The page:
The Capulet household is busily preparing for the wedding when Juliet returns and meekly promises to obey, delighting her father, who decides to move the wedding forward one day, to tomorrow.

Alone in her room, Juliet’s devotion to Romeo enables her to overcome her dread of the upcoming ordeal, and she swallows the potion.

Capulet has been up all night preparing for the wedding. He sends the Nurse to awaken Juliet. The Nurse finds her, seemingly, dead, and the entire household mourns. Friar Laurence commands that Juliet be borne to the family crypt.

Romeo’s man, Balthazar, tells him that Juliet is dead. Romeo sends him away and buys poison from an Apothecary.

Friar Laurence finds out that the message he sent to Romeo never reached him: the Friar who was to deliver it was quarantined in Verona on suspicion that he had been in a plague house.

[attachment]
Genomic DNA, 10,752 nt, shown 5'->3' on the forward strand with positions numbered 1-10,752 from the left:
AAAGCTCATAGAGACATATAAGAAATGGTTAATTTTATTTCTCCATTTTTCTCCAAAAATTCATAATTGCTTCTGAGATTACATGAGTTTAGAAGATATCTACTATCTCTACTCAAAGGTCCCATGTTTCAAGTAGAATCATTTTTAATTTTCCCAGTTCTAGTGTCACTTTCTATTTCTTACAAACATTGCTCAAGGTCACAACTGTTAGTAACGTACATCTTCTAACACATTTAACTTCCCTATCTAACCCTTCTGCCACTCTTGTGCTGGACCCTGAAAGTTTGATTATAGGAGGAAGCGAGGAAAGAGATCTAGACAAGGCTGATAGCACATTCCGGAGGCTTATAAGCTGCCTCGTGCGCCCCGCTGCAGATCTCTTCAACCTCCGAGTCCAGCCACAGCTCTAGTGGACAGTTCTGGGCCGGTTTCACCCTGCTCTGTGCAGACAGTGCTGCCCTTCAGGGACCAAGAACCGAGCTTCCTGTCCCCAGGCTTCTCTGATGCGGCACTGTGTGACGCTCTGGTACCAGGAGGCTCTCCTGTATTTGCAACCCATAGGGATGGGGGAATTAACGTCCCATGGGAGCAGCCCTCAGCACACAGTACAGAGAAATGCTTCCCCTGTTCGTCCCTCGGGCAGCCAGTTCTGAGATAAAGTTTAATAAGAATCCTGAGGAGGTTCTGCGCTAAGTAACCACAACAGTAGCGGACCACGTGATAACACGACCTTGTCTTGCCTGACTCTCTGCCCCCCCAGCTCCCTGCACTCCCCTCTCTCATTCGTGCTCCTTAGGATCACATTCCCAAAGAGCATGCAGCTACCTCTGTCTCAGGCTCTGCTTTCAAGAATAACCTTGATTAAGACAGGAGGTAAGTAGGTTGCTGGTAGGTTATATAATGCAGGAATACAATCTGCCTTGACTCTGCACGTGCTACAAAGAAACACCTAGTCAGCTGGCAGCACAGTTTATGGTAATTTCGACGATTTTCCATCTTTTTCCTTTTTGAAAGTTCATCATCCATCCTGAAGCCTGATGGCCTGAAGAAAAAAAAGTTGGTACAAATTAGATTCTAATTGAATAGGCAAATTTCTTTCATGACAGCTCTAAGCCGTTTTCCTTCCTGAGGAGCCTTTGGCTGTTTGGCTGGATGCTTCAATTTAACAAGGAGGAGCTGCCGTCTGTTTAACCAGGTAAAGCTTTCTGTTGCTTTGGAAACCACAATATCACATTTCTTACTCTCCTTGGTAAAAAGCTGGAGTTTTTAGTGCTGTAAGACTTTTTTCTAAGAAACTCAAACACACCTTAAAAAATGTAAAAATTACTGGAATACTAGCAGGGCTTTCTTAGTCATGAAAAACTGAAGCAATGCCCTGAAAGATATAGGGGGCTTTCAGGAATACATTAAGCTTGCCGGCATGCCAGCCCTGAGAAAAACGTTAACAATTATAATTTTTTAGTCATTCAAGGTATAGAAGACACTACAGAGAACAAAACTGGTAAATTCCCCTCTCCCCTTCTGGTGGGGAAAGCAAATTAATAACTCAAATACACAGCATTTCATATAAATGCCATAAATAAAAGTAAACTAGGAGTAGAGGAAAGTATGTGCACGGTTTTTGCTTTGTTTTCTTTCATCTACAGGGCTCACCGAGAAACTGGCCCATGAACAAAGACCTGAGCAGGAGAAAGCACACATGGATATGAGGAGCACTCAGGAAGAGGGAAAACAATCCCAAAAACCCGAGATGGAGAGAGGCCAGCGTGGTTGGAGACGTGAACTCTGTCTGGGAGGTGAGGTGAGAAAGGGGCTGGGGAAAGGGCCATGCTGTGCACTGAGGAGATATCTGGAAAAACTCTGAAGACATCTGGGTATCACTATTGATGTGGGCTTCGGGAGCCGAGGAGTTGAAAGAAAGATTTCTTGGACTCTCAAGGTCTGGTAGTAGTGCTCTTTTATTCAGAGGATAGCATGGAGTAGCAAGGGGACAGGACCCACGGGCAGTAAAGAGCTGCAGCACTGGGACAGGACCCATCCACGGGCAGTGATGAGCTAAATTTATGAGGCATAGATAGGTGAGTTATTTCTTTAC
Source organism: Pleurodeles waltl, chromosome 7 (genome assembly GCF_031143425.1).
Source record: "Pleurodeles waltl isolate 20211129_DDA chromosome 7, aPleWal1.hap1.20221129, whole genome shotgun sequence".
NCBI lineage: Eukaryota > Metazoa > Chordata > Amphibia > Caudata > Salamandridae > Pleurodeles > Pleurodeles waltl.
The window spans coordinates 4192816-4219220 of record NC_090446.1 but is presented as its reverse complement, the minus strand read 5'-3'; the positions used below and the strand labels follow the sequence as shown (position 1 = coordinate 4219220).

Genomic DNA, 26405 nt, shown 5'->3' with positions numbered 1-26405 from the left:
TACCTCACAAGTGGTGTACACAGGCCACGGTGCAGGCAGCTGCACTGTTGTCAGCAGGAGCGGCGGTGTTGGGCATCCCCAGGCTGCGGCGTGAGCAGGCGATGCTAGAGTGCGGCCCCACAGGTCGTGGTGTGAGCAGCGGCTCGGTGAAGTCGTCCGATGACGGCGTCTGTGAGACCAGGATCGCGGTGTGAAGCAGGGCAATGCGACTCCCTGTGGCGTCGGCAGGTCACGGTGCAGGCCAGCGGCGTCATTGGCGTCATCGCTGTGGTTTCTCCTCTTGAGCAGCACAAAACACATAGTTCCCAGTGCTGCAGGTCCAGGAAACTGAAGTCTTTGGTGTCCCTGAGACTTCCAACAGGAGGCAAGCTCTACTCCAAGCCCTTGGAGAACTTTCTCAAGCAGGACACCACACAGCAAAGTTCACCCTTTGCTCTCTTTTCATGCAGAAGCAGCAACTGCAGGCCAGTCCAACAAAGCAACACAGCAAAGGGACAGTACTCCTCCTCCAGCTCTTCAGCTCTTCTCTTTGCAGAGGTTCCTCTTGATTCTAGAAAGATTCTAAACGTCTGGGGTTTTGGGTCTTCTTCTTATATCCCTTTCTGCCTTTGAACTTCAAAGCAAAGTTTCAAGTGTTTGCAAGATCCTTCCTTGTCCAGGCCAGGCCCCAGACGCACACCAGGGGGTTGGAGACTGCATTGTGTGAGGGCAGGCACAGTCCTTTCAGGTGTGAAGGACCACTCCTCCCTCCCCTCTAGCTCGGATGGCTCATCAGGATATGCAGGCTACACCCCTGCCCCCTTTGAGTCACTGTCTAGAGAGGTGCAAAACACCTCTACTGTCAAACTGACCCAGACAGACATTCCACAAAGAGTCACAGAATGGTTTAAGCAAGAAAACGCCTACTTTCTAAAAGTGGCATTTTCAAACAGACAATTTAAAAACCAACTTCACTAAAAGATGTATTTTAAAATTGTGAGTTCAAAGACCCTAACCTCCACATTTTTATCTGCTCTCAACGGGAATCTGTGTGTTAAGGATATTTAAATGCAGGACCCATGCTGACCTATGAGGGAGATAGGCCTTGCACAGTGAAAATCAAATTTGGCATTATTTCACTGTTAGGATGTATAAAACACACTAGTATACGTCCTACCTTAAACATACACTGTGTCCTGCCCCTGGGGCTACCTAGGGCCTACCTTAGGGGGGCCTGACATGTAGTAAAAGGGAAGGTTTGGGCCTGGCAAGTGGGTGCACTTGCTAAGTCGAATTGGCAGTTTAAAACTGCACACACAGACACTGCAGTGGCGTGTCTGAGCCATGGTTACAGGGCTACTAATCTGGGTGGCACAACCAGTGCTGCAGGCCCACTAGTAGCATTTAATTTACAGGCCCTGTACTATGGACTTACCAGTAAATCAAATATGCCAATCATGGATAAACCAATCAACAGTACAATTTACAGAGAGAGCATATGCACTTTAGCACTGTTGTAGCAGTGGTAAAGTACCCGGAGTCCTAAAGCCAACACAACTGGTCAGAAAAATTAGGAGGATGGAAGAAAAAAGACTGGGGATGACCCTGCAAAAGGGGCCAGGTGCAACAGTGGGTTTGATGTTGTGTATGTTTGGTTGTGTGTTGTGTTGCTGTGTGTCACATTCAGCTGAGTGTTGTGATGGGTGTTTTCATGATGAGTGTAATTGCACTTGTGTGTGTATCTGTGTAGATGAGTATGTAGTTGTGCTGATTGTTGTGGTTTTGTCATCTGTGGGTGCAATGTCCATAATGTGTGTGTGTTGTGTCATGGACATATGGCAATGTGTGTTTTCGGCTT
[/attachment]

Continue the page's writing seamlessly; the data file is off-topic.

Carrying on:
Paris comes to leave flowers at Juliet’s grave; hearing someone approaching he withdraws. Romeo and Balthazar have returned from Mantua. Romeo dismisses Balthazar Paris challenges Romeo, they fight and Paris is killed.

Romeo enters the tomb and marvels at his young wife’s preserved beauty. He drinks the poison and dies, giving Juliet a farewell kiss.

Friar Laurence approaches the Monument and meets Balthazar who has stayed in the graveyard, concerned for Romeo.

Juliet awakens and Friar Laurence urges her to leave with him, but she will stay with her husband, and, after the priest flees, she stabs herself with Romeo’s dagger.

Paris’ Page returns with Watchmen, closely followed by the prince, the Capulets and the Montagues. On learning the story of their children’s love and death, the families declare an end to the feud.

Synopsis by Beverly Bullock